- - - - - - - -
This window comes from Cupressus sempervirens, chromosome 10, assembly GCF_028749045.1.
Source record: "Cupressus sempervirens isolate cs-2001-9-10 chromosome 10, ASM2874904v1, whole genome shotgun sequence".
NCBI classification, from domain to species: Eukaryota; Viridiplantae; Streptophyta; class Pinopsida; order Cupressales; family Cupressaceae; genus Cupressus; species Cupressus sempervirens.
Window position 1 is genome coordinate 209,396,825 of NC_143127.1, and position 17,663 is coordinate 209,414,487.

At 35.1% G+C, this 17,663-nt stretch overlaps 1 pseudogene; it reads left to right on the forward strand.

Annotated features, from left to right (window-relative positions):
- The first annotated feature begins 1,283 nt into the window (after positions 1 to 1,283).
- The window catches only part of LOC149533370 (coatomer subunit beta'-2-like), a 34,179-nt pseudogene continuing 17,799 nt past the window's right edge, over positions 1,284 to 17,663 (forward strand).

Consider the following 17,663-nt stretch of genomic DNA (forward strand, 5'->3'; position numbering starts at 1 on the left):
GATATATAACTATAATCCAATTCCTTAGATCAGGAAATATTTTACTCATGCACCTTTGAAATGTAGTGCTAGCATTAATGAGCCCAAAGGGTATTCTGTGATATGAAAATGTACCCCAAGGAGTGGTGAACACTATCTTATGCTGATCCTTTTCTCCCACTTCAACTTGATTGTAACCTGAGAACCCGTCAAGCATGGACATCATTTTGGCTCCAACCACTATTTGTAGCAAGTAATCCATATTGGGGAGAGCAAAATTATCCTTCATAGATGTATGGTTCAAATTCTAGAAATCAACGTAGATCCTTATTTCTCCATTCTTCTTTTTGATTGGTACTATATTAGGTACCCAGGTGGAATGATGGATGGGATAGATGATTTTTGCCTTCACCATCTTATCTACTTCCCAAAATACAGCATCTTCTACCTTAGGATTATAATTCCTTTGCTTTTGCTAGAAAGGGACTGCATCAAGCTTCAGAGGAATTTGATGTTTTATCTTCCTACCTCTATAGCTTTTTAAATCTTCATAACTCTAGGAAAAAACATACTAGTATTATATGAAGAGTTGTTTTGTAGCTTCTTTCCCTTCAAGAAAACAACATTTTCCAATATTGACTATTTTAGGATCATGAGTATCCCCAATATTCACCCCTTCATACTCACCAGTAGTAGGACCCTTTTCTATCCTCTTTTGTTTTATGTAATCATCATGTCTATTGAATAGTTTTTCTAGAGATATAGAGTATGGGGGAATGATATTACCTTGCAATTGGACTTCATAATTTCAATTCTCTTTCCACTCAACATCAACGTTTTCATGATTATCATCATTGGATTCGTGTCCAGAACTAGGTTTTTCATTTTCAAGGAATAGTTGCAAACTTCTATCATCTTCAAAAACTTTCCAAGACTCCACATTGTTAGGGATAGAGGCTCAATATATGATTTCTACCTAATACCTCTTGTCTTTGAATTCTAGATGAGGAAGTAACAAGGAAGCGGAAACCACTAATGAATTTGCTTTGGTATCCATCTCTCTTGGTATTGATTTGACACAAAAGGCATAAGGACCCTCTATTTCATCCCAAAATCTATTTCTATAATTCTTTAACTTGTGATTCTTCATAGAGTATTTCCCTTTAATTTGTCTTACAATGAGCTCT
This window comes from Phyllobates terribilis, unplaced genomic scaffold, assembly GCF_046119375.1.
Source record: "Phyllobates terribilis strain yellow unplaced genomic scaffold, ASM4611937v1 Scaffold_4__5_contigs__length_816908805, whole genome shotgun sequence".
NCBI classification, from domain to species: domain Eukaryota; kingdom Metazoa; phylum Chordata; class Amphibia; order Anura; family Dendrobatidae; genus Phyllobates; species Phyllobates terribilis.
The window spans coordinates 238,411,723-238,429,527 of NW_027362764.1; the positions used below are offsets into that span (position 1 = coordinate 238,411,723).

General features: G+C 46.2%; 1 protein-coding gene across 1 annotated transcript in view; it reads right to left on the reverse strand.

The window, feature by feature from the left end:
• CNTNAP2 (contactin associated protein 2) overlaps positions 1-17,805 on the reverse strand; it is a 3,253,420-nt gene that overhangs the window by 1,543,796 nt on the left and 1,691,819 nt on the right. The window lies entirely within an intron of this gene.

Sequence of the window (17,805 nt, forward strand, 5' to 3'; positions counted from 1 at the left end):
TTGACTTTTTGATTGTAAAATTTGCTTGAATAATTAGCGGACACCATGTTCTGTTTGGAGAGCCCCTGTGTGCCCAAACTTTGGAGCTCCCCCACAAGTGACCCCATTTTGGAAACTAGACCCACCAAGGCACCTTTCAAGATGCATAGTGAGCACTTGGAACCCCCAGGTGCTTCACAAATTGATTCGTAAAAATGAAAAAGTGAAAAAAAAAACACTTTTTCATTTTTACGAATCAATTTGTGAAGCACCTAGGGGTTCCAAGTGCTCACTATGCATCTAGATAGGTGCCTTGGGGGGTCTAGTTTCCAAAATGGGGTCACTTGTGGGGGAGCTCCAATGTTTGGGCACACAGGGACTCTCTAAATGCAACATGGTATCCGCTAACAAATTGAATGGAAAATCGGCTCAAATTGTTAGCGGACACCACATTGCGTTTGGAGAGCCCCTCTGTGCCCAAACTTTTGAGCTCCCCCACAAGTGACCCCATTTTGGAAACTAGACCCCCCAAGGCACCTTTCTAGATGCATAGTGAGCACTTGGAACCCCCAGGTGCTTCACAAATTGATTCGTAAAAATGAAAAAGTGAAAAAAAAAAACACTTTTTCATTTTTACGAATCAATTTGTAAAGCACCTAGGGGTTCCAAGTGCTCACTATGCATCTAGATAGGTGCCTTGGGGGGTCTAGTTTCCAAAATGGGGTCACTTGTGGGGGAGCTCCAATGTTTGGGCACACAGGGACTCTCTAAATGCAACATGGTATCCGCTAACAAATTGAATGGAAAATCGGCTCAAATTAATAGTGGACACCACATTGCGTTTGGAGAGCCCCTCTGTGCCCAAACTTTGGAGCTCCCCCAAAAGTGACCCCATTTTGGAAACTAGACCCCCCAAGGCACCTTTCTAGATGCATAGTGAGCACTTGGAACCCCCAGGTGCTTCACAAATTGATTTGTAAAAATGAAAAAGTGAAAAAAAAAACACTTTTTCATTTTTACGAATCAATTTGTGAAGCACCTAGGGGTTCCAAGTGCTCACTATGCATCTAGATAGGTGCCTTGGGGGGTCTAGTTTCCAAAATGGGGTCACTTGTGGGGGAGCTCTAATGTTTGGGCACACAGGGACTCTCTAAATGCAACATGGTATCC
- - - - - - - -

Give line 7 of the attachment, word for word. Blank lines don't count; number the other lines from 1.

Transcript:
- The first annotated feature begins 1,283 nt into the window (after positions 1 to 1,283).